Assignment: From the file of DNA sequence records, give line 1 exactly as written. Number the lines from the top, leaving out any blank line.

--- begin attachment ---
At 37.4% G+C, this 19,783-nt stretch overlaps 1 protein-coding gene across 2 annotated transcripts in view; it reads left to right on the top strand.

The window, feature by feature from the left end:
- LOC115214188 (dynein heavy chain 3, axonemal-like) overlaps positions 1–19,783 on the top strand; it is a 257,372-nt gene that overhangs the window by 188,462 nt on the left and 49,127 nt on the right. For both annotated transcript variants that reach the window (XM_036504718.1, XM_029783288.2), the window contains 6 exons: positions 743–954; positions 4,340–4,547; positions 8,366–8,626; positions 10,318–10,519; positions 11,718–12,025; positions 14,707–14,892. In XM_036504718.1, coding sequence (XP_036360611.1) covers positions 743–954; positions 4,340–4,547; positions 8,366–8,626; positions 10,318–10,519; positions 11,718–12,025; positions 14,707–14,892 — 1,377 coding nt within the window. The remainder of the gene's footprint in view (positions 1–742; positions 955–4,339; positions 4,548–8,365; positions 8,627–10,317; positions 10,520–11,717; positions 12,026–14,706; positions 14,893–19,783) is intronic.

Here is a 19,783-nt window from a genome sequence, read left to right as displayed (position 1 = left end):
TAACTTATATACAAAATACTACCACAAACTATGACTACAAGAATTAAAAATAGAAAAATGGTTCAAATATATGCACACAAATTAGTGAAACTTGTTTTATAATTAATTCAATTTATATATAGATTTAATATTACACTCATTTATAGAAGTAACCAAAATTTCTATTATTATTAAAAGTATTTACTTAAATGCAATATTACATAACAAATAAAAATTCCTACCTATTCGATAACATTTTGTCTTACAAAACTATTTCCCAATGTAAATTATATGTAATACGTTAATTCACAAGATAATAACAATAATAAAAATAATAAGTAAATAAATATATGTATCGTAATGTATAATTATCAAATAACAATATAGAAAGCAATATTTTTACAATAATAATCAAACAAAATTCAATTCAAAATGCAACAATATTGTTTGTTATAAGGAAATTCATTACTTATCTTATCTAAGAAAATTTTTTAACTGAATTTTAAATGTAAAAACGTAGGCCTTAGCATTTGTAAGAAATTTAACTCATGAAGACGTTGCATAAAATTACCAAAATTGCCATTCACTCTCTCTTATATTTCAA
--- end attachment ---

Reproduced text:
At 37.4% G+C, this 19,783-nt stretch overlaps 1 protein-coding gene across 2 annotated transcripts in view; it reads left to right on the top strand.